Pride & Glory’s Zakk Wylde says he’ll always be Ozzy’s guitar player



By Steve Newton

Rock guitarists have a few things to worry about during a live performance—such as blowing an amp, breaking a string, or dropping a pick during a crucial guitar freak-out. Personal injury isn’t usually one of the main onstage concerns for today’s rock artists, but—as Pride & Glory string bender Zakk Wylde learned recently—shit does happen.

“I cracked one of my vertebraes and a rib,” says the 27-year-old rocker, calling from his home in Valencia, California. “I was just out in the audience, they had me on their hands and shit, but then somebody threw me back onstage with my fucking legs out from underneath me. Usually when they toss you back onstage you land on your feet, but they just heaved me and bamm, right on my back.”

Wylde didn’t realize how badly injured he was until four hours after the gig, when he couldn’t get out of the band’s van, and he didn’t undergo a decent medical checkup until two days later. That’s when X-rays revealed that he’d basically broken his back, and his doctor relayed the shocking diagnosis. “It was like, ‘Oh well, no wonder it hurts,’ ” says the Wylde man with a chuckle.

Career-threatening stage dumps notwithstanding, Wylde has quite a bit to smile about these days. As well as holding down the guitar spot in Ozzy Osbourne’s band, he’s doing things his own way with Pride & Glory, a southern-rock power trio that’s been making waves of late with its self-titled release on heavyweight Geffen Records. He’ll be showcasing tunes from that Rick Parashar–produced disc at the Town Pump on Sunday (October 23), then opening for label mates Aerosmith at the Coliseum the next night.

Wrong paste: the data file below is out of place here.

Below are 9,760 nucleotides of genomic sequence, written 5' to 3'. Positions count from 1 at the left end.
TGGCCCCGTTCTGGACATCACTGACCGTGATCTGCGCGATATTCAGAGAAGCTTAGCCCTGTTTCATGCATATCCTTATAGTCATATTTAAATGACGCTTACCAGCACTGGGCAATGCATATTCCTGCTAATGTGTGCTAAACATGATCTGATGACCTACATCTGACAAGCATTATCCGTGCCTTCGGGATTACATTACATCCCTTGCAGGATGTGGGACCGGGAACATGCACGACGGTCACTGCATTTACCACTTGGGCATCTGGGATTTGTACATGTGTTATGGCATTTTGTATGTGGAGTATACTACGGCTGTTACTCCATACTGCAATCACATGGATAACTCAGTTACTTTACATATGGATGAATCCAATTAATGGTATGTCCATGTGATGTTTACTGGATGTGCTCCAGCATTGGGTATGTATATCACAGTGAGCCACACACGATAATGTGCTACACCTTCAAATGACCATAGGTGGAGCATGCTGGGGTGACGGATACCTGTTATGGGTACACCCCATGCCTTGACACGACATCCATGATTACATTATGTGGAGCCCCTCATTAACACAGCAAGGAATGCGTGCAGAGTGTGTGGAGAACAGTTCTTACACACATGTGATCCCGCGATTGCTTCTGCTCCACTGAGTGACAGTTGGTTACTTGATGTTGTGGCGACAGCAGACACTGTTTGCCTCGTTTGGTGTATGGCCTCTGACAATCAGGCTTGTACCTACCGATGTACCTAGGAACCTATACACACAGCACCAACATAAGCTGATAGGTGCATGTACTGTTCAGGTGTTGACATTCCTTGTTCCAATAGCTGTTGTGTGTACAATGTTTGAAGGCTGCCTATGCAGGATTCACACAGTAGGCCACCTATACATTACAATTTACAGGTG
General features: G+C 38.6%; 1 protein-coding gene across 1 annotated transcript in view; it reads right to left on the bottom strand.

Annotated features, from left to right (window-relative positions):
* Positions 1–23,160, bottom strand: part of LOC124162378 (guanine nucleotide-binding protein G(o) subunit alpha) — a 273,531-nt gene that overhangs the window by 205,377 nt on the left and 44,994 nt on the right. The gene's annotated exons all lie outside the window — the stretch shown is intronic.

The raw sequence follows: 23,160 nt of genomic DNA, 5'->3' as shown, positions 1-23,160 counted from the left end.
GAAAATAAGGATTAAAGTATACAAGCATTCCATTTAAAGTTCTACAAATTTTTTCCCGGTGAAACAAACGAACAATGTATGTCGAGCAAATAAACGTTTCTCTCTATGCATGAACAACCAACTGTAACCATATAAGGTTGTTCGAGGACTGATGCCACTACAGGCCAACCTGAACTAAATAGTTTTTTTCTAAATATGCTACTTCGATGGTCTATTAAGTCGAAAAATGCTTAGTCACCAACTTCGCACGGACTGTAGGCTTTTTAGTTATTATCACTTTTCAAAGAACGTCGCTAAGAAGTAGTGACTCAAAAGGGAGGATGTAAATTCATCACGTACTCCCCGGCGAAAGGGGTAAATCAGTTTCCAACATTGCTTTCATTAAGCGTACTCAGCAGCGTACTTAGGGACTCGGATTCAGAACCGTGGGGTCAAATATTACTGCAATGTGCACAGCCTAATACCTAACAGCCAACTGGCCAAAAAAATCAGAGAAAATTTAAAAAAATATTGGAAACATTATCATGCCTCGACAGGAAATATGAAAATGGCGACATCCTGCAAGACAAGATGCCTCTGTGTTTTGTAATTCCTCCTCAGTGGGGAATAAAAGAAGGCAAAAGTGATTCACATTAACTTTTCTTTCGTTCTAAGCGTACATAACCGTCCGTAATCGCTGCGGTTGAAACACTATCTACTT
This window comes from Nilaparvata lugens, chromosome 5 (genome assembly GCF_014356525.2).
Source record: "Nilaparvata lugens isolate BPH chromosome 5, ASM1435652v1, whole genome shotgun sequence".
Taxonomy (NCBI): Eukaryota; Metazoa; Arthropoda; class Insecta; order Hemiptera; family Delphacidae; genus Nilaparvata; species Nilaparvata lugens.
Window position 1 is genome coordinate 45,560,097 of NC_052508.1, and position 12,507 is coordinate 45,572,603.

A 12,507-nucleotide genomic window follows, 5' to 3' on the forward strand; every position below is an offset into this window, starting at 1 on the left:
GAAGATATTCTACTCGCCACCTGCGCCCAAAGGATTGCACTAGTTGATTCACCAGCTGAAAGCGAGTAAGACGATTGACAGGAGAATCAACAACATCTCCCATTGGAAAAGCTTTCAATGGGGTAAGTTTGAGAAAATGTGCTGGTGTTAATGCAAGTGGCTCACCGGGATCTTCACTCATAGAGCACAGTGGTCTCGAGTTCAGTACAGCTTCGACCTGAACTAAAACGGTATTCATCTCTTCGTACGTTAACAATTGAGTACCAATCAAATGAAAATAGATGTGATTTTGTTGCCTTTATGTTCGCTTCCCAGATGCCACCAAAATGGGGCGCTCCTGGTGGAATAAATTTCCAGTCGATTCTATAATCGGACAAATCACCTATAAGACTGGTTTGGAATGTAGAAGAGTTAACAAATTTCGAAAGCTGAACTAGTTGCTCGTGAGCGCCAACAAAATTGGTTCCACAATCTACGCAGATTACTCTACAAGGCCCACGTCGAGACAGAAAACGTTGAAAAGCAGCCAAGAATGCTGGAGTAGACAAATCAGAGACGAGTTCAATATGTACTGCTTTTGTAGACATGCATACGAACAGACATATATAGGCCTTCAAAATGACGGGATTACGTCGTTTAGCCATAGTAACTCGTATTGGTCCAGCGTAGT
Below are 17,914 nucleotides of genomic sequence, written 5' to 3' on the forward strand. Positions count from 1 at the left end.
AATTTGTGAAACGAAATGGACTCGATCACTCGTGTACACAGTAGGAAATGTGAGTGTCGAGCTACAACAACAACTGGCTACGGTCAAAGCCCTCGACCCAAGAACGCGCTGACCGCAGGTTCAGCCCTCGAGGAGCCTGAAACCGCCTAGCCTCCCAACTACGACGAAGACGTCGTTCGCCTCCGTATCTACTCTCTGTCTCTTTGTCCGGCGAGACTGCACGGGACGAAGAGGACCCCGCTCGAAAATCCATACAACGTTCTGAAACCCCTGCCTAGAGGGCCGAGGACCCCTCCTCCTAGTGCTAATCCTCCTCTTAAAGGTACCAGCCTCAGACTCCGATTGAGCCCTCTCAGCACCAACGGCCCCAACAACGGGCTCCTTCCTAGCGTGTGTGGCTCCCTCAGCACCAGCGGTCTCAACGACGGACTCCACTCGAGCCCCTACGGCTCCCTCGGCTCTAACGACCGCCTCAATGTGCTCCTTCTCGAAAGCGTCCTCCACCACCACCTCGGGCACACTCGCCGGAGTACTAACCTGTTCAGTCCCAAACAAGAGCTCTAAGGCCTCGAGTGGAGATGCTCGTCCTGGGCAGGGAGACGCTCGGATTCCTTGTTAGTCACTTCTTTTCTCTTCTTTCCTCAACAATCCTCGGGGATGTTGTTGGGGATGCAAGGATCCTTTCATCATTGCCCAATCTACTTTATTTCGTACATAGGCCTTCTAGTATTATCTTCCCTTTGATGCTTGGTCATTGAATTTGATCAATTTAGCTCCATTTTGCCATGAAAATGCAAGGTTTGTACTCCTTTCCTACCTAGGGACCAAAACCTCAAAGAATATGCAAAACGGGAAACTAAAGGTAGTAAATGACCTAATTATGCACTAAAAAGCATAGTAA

Wylde’s rise to guitar-hero status began when he was still a teenager, when Osbourne plucked the New Jersey native from obscurity to play on his 1988 release, No Rest for the Wicked.

“Someone saw my playin’ in a club and said, ‘Oh, did you ever think about auditioning with Ozzy?’ And I was like, ‘No, did you ever think about cuttin’ back on your crack intake?’ But this guy knew a guy who did a lot of Ozzy’s photography, and he hooked me up with him. I sent Ozzy a tape and the rest is history.”

As well as becoming Osbourne’s right-hand axeman, Wylde went on to cowrite all of the material on the bat-biting rocker’s platinum comeback of ’91, No More Tears, as well as putting his heavily amplified stamp on last year’s Grammy-nominated Live and Loud. He is well aware of the legacy that strumming beside Ozzy entails.

Randy Rhoads is a fuckin’ legend,” he says of Osbourne’s early-’80s guitarist, “and if he hadn’t passed away, he would have gone on to such ridiculous guitar-playing, ’cause he just got better and better with each record. And Jake [Rhoads’s replacement, Jake E. Lee] was awesome, too; I mean Jake had his own thing altogether. And then if you go back to Tony Iommi—genius riffs! I mean you’ve got him and Jimmy Page, you know what I mean?”

Wylde’s high-profile association with Osbourne is what allowed him to get his own band off the ground so fast, and to realize his dreams of jamming with the likes of the Allman Brothers and the reunited Lynyrd Skynyrd. His Pride & Glory project grew out of his intense love for southern rock, but that doesn’t mean the next Ozzy Osbourne recording will show those influences.

“I get away with about as much as I can without Ozzy whippin’ out a shotgun,” he says, “but I don’t think you’ll be hearing any banjo on an Ozzy record.”

Wylde insists that his first priority is Pride & Glory, though.

“Pride & Glory is the thing now,” he says. “I mean, I’m gonna finish up this album with Ozzy because he doesn’t want to go through the whole thing of gettin’ another guitarist. And I fuckin’ love him anyway. I love hangin’ around him. I’ll always be Ozzy’s guitar player, to me.”

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